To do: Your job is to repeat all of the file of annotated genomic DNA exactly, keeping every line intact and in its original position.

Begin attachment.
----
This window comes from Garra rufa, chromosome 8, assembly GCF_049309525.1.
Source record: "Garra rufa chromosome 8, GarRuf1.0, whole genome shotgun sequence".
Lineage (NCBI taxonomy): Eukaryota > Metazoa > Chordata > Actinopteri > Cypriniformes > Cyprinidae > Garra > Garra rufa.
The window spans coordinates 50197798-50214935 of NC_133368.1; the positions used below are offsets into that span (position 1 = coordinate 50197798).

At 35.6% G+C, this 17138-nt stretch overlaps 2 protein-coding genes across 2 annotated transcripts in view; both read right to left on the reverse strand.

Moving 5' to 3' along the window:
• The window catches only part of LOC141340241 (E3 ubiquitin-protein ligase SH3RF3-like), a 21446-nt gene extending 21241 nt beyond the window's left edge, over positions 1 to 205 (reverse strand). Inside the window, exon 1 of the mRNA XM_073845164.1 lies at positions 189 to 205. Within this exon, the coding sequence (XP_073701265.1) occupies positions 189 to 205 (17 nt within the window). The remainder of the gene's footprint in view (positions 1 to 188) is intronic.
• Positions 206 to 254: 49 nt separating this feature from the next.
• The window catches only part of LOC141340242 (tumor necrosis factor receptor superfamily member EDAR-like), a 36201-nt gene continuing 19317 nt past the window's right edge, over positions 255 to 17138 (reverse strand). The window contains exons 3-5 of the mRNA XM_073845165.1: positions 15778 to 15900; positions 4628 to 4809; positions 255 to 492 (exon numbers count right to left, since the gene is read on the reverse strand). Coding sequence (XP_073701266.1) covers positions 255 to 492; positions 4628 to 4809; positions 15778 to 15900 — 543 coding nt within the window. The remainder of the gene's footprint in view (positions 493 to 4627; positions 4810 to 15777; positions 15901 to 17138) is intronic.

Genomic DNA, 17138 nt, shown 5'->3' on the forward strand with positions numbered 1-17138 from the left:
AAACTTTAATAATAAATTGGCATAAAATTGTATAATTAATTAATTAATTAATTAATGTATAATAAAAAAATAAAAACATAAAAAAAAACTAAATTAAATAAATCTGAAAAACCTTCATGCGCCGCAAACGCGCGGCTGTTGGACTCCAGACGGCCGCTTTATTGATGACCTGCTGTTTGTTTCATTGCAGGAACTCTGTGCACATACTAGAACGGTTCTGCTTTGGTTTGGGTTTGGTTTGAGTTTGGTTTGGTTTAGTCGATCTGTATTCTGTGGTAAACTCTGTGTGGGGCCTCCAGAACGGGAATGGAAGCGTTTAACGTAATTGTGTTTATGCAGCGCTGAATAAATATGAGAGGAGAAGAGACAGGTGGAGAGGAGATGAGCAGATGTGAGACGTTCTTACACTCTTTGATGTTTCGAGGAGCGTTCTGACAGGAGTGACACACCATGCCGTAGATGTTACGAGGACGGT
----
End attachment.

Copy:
This window comes from Garra rufa, chromosome 8, assembly GCF_049309525.1.
Source record: "Garra rufa chromosome 8, GarRuf1.0, whole genome shotgun sequence".
Lineage (NCBI taxonomy): Eukaryota > Metazoa > Chordata > Actinopteri > Cypriniformes > Cyprinidae > Garra > Garra rufa.
The window spans coordinates 50197798-50214935 of NC_133368.1; the positions used below are offsets into that span (position 1 = coordinate 50197798).

At 35.6% G+C, this 17138-nt stretch overlaps 2 protein-coding genes across 2 annotated transcripts in view; both read right to left on the reverse strand.

Moving 5' to 3' along the window:
• The window catches only part of LOC141340241 (E3 ubiquitin-protein ligase SH3RF3-like), a 21446-nt gene extending 21241 nt beyond the window's left edge, over positions 1 to 205 (reverse strand). Inside the window, exon 1 of the mRNA XM_073845164.1 lies at positions 189 to 205. Within this exon, the coding sequence (XP_073701265.1) occupies positions 189 to 205 (17 nt within the window). The remainder of the gene's footprint in view (positions 1 to 188) is intronic.
• Positions 206 to 254: 49 nt separating this feature from the next.
• The window catches only part of LOC141340242 (tumor necrosis factor receptor superfamily member EDAR-like), a 36201-nt gene continuing 19317 nt past the window's right edge, over positions 255 to 17138 (reverse strand). The window contains exons 3-5 of the mRNA XM_073845165.1: positions 15778 to 15900; positions 4628 to 4809; positions 255 to 492 (exon numbers count right to left, since the gene is read on the reverse strand). Coding sequence (XP_073701266.1) covers positions 255 to 492; positions 4628 to 4809; positions 15778 to 15900 — 543 coding nt within the window. The remainder of the gene's footprint in view (positions 493 to 4627; positions 4810 to 15777; positions 15901 to 17138) is intronic.

Genomic DNA, 17138 nt, shown 5'->3' on the forward strand with positions numbered 1-17138 from the left:
AAACTTTAATAATAAATTGGCATAAAATTGTATAATTAATTAATTAATTAATTAATGTATAATAAAAAAATAAAAACATAAAAAAAAACTAAATTAAATAAATCTGAAAAACCTTCATGCGCCGCAAACGCGCGGCTGTTGGACTCCAGACGGCCGCTTTATTGATGACCTGCTGTTTGTTTCATTGCAGGAACTCTGTGCACATACTAGAACGGTTCTGCTTTGGTTTGGGTTTGGTTTGAGTTTGGTTTGGTTTAGTCGATCTGTATTCTGTGGTAAACTCTGTGTGGGGCCTCCAGAACGGGAATGGAAGCGTTTAACGTAATTGTGTTTATGCAGCGCTGAATAAATATGAGAGGAGAAGAGACAGGTGGAGAGGAGATGAGCAGATGTGAGACGTTCTTACACTCTTTGATGTTTCGAGGAGCGTTCTGACAGGAGTGACACACCATGCCGTAGATGTTACGAGGACGGT